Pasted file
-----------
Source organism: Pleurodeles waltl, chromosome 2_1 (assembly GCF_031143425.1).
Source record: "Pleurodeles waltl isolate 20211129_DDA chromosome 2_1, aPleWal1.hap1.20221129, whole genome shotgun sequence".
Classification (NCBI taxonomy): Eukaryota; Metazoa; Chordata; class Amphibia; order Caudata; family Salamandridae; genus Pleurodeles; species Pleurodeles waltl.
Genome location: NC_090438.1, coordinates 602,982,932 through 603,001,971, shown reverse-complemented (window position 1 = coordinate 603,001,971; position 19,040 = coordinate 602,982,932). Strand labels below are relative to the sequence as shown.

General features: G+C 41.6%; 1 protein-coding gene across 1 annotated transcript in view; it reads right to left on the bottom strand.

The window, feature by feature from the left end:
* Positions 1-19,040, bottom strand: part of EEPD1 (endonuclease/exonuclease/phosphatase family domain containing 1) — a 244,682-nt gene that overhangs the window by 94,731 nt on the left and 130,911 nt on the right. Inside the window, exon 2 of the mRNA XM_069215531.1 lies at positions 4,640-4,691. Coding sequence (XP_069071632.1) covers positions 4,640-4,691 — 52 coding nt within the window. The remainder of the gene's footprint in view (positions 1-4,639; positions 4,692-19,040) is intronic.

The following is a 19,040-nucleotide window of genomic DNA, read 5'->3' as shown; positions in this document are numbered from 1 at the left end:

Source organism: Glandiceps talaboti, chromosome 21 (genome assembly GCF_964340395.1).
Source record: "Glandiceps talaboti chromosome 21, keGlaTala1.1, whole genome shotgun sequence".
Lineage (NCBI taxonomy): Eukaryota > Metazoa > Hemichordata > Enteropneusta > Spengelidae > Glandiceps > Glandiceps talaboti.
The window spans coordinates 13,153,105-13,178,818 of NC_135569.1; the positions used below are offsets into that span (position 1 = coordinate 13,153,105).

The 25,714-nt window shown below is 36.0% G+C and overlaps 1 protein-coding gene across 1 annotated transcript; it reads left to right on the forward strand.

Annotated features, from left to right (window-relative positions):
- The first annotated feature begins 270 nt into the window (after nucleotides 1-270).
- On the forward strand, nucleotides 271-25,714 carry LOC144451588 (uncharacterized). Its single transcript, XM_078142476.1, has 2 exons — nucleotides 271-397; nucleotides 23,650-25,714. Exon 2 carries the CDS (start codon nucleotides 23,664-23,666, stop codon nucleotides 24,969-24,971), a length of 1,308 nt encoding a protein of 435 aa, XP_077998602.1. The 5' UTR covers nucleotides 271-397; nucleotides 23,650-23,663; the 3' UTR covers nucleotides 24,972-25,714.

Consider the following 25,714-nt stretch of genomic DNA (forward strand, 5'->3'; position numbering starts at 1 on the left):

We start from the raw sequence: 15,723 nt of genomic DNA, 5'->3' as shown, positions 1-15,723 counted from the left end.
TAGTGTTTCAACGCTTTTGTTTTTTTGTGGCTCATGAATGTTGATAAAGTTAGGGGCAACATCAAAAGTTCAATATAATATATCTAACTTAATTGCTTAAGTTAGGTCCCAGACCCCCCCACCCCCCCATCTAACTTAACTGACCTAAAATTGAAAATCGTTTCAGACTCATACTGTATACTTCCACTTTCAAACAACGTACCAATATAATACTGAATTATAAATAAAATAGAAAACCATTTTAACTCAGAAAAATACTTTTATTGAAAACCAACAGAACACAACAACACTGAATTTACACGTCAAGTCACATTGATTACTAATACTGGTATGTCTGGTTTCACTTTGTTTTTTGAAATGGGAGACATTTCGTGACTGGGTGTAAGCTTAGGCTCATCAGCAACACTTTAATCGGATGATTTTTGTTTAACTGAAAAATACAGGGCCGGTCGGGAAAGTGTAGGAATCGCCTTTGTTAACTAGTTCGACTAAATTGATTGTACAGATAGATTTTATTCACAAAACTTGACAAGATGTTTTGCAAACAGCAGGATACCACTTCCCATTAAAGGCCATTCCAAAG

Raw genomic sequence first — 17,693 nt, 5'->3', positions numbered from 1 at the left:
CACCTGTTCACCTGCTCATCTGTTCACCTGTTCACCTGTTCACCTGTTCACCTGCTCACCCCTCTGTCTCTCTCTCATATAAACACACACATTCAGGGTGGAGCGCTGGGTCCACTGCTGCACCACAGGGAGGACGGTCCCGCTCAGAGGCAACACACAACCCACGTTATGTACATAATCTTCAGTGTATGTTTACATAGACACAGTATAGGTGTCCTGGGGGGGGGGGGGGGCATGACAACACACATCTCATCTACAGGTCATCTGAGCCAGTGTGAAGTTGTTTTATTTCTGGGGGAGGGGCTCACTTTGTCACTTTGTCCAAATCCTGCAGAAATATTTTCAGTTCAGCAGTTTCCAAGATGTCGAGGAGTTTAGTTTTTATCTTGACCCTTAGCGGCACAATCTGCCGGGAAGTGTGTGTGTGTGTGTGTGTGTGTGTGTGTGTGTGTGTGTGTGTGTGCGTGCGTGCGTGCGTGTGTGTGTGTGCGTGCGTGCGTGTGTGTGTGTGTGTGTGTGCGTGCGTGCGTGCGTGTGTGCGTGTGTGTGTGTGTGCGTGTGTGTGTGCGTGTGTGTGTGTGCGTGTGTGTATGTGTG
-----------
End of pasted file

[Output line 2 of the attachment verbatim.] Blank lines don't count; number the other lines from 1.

Source record: "Pleurodeles waltl isolate 20211129_DDA chromosome 2_1, aPleWal1.hap1.20221129, whole genome shotgun sequence".